Books vs. Tablets (Part One): Analog Versus Digital

Over the past year, we have touched upon a range of topics in the field of eLearning. Such topics included flipping the classroom, self-paced learning, gamification, mLearning, and the like. Most of these topics are dependent on the ever-changing world of communications and digital technology. In the context of eLearning, it is almost a given that students, trainees, and others will be utilizing a tablet of one kind or another. One takes it for granted that eLearning practice will follow eLearning theory.  But if we simply follow the technological wave, then the actual learning value of any educational theory or approach is lost. For this series of blogs, the particular issue is the experiential dimension of using various technologies, in particular, the digital tablet. Remember, an important element of most thoughtful approaches to eLearning includes evaluation and improvement.

Content Delivery

Regardless of pedagogical philosophy, educators seek to instruct their charges with ideas. There are different means to communicate this information: from the oral tradition to radio waves, from handwriting to the Internet. Similarly, there are different formats for storing information: from scrolls to typescripts, from clay tablets to electronic tablets. Commentators may highlight digitalinformation, while intimating that analog is everything else. Such an understanding, however, detracts from the meaning of the word analog and clouds our ability to better compare different ways to employ and improve different technologies for eLearning.

The word analog is derived from the Greek word ἀνάλογος (analogos), meaning proportionate (the word analogy also is derived from this same source, meaning similar or comparable). Using this definition, data—information—is represented through an analog device using continuous, albeit variable quantities. The clock is the most frequent example of an analogical device. The hands of the clock progressively move in relation to the passing of time; a ruler, similarly, is an analogical device in showing demarcations of distance. For eLearning, that is “electronic” learning, the use of analog draws upon its understanding in electricity. For example, sound is propagated through waves that create vibrations in devices that etch grooves into, say, a wax cylinder or vinyl record based on varying degrees of voltage and resistance. However, much of the data/information communicated in the context of eLearning is textual.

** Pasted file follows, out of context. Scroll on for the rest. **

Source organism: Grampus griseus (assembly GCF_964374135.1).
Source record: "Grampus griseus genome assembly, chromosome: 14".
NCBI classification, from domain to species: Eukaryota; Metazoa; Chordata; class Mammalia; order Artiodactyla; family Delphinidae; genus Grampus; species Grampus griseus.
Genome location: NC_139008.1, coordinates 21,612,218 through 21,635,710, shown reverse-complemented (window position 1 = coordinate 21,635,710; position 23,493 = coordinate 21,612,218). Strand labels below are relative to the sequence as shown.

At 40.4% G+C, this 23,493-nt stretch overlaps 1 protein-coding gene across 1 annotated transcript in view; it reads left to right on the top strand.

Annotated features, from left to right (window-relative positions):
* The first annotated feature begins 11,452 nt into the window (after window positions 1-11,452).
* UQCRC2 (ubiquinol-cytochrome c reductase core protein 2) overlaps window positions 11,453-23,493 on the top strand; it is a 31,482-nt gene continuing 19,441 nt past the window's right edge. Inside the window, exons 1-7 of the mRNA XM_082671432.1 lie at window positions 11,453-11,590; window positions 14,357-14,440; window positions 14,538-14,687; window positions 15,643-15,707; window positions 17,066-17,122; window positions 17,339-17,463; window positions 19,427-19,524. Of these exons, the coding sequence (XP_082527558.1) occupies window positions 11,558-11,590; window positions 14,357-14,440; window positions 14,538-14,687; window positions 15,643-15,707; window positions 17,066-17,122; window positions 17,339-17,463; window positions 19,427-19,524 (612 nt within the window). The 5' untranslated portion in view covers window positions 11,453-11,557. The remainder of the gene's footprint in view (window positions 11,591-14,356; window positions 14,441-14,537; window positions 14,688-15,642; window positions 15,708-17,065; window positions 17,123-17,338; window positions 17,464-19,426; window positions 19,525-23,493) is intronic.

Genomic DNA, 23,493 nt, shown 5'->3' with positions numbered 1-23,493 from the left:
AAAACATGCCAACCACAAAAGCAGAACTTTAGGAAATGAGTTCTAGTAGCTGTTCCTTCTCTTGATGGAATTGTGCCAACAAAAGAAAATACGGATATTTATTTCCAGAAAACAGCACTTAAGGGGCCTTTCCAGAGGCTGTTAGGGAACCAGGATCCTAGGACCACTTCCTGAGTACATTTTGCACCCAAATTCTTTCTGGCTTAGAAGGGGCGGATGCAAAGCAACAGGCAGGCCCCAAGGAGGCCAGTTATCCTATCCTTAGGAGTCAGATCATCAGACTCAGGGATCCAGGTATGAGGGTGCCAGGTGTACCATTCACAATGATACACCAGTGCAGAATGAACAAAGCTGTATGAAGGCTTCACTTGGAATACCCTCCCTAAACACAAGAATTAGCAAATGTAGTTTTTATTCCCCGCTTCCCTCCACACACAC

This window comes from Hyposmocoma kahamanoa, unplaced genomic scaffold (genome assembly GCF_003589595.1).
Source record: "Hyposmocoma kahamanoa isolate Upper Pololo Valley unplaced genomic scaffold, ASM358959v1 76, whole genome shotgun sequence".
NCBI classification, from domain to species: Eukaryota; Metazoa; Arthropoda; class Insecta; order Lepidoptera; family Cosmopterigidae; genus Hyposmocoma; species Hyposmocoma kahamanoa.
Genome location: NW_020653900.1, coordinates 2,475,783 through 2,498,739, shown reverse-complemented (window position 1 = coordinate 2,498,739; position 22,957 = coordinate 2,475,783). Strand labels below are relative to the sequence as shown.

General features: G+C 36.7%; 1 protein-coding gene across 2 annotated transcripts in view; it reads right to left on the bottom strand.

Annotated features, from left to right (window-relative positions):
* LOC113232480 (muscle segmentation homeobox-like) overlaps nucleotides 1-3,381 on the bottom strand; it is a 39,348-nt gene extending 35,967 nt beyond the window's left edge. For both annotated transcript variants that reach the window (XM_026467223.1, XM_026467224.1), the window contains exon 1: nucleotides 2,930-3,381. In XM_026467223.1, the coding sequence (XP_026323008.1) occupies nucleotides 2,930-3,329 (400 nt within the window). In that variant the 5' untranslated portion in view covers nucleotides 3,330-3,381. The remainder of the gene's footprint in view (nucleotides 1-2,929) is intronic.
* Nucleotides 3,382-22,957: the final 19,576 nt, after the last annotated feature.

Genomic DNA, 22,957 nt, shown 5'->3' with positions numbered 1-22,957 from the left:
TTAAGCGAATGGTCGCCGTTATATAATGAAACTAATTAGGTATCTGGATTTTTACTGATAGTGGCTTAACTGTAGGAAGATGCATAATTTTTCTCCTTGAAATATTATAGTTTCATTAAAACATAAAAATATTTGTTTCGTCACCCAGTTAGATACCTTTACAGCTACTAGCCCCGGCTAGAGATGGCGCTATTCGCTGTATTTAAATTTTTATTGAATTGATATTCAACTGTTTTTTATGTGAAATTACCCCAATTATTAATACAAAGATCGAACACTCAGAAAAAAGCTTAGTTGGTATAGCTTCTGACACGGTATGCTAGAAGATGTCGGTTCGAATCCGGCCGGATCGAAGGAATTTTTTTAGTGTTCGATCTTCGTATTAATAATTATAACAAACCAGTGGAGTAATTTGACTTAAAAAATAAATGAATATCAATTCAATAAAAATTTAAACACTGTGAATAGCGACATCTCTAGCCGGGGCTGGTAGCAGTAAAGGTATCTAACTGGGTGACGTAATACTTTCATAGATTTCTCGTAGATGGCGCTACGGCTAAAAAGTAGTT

Contrary to what one might suspect, textual data is never analogical; it is always symbolic. That is, textual data uses alphabetic characters to represent letters that represent sounds and ultimately words to represent ideas. There is no relationship between the symbol(s) and the vocalized letter/word in non-ideographic text. Tools such as a stylus, an ink pen, or printing press can create and store texts in various formats; texts can also be stored using binary code, that represent different letters, numbers, and words, that is, ideas. In short, textual information is solely symbolic; the key factor is the means of storing textual information. For eLearning, it is useful to determine the value of using one form of textual storage versus another: the book versus the tablet (or computer screen).

Information Format

As noted, the format of storing information has dramatically changed over the years. Revolutions in textual creation have occurred only three times: mechanical papermaking, the printing press, and digital publishing. Each revolution impacted a different element in the production and storage of information: paper—the substrate for imprints; printing press—the mechanism for imprinting texts; and, digital publishing—the means of distributing textual products. Of course, there have been a variety of formats and technologies throughout this entire period as well: linotype and newspapers, paperback books, et cetera. The important factor for us revolves around format ease of use and efficacy.

Let’s look at the various factors that determine whether or not a given format for information is easy to use and, importantly, whether or not the format of information hinders or promotes cognitive comprehension and/or retention. The following categories should be considered when analyzing a composite text:

  • Physical Character
    • Portability and weight
    • Durability
  • Visual Character
    • Textual character integrity
    • Textual contrast
    • Impact of lighting
  • Tactile Character
    • Engagement of composite text
    • Dexterity and style of manipulation
    • Use of writing implements
    • Sensory tactile sensibility

Next, let’s look at some of these factors as we begin to assess the value of traditional books versus tablets.

Craig Lee Keller, Ph.D., Learning Strategist

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